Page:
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Ken Stokoe Elected to ASCE Distinguished Members Class of 2016

kenneth-stokoe

Stokoe holds the Jennie C. and Milton T. Graves Chair in Engineering

Congratulations to Professor Ken Stokoe for being elected to the Class of 2016 of American Society of Civil Engineers (ASCE) Distinguished Members in recognition of his “world-renowned contributions to the understanding of soil dynamics in geotechnical engineering.”  Distinguished Membership is the highest honor ASCE can bestow, reserved for civil engineers who have attained eminence in engineering. Stokoe was selected for this honor because engineers worldwide use the resonant column apparatus he developed to assess soil properties. He also adopted and developed cross-hole seismic methods for measurement of in situ wave velocities in soil and rock that won worldwide acceptance. In addition, he developed the spectral-analysis-of-surface-waves method for geotechnical and earthquake engineering applications, now widely used around the world. Notes CAEE Department Chair Rich Corsi, “This is a well-deserved award that underscores Ken’s contributions to his field.”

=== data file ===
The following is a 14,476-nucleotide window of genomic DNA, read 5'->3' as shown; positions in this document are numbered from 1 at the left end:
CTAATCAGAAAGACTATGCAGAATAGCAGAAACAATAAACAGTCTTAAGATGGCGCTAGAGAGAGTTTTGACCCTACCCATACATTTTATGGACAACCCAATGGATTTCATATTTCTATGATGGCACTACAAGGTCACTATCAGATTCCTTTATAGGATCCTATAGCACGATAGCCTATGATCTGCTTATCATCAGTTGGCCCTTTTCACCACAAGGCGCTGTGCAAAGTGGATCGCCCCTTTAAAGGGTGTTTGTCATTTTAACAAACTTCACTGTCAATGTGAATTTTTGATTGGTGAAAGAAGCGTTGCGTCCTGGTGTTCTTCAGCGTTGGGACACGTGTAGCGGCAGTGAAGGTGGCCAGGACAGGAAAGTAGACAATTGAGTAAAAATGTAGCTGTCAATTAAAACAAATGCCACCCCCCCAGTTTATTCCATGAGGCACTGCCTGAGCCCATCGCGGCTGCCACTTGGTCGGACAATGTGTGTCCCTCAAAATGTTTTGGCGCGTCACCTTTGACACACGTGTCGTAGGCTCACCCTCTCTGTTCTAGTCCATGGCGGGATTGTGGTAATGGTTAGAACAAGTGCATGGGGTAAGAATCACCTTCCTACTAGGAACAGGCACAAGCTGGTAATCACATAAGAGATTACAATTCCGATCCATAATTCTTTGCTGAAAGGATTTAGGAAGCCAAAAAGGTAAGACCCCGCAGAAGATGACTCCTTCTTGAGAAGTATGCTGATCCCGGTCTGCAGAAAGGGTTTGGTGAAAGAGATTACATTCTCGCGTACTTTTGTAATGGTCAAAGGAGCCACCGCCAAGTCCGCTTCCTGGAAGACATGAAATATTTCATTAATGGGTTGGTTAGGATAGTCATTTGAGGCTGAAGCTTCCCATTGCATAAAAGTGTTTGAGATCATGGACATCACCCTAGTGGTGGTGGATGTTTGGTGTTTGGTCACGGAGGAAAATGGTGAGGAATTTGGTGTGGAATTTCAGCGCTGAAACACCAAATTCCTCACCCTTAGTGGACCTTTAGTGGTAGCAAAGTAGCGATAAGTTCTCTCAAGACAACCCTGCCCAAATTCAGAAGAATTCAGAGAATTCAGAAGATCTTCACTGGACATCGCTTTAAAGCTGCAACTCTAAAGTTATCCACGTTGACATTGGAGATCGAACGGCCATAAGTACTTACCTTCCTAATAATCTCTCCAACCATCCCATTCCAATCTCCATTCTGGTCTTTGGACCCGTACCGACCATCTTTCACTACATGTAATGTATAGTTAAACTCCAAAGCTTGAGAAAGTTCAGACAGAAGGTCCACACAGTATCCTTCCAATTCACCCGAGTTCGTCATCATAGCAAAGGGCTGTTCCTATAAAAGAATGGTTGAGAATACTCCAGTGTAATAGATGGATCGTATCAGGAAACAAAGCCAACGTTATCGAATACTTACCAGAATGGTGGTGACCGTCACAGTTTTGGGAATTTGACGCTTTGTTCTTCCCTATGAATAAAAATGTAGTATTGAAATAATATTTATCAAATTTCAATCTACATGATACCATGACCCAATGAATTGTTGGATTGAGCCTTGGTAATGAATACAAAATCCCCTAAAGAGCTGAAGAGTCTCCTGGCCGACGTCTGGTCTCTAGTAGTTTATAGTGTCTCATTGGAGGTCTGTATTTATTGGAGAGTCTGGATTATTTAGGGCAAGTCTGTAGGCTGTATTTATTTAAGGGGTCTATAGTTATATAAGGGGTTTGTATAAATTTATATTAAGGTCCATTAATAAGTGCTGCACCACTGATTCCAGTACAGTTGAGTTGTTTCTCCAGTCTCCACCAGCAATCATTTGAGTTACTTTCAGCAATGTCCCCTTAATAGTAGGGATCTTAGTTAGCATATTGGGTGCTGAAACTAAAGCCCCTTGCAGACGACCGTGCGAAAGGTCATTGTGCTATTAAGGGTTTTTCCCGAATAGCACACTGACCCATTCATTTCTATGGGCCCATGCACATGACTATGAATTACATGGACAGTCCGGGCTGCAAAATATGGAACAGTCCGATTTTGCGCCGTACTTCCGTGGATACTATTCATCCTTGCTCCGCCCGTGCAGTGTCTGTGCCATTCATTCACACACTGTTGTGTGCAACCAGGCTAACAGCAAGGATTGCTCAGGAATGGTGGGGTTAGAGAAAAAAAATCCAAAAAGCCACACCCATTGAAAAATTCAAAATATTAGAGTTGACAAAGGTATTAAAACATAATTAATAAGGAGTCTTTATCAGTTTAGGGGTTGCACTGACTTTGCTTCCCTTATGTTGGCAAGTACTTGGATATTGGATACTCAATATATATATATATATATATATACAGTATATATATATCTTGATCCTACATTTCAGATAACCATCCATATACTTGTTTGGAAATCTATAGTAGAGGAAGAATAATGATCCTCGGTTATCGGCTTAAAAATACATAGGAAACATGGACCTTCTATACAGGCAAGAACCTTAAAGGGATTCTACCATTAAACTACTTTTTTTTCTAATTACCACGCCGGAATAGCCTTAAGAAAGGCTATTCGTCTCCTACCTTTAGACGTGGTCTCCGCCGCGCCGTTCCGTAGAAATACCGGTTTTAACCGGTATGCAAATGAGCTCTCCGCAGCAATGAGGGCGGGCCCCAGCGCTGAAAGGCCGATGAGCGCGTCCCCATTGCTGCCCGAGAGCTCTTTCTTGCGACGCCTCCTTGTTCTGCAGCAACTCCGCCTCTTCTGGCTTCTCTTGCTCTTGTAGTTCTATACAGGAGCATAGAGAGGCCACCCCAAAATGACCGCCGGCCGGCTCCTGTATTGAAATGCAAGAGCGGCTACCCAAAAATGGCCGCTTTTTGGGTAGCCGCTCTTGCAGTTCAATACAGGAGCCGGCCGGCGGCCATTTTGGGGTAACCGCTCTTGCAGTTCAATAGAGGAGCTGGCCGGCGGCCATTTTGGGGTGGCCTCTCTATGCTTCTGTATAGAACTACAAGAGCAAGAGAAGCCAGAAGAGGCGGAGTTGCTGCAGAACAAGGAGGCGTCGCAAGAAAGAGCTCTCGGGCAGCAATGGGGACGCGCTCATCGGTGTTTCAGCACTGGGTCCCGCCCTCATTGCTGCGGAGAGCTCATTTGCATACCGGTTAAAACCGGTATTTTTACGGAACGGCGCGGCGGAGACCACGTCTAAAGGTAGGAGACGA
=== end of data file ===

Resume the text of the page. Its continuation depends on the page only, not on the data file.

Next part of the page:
TPAD profiling at night along IH 10 in El Paso

TPAD profiling at night along IH 10 in El Paso

The TPAD

The TPAD

Stokoe’s considerable contributions to the transportation field most recently include creation of the TPAD (total pavement acceptance device), a new, multi-function pavement testing  device developed by a joint effort between CTR, TxDOT, and the Texas A&M Transportation Institute through TxDOT Research Projects 0-6005 and 5-6005-01. The TPAD’s predecessor is rolling dynamic deflectometer (RDD), which Stokoe also led the development of. The RDD has provided TxDOT with valuable pavement structural condition information for many years from continuous pavement deflection profiles. The TPAD’s multi-function features include (1) an RDD, (2) ground-penetrating radar, (3) distance measurement instrument, (4) high-precision differential global positioning system (GPS), (5) pavement surface temperature measurement, and (6) digital video imaging of the pavement surface and right-of-way conditions. The TPAD has already been successfully used to evaluate the remaining life of current pavement, help TxDOT District engineers select optimum rehabilitation schemes, and identify problematic areas over a wide range of pavements, such as hot mix asphalt, jointed concrete pavement, continuously reinforced concrete pavement, and composite pavement. Watch the TPAD at work.

See listing of Stokoe’s many CTR publications in the CTR Library Catalog.


Posted by Maureen Kelly  |  Category : Awards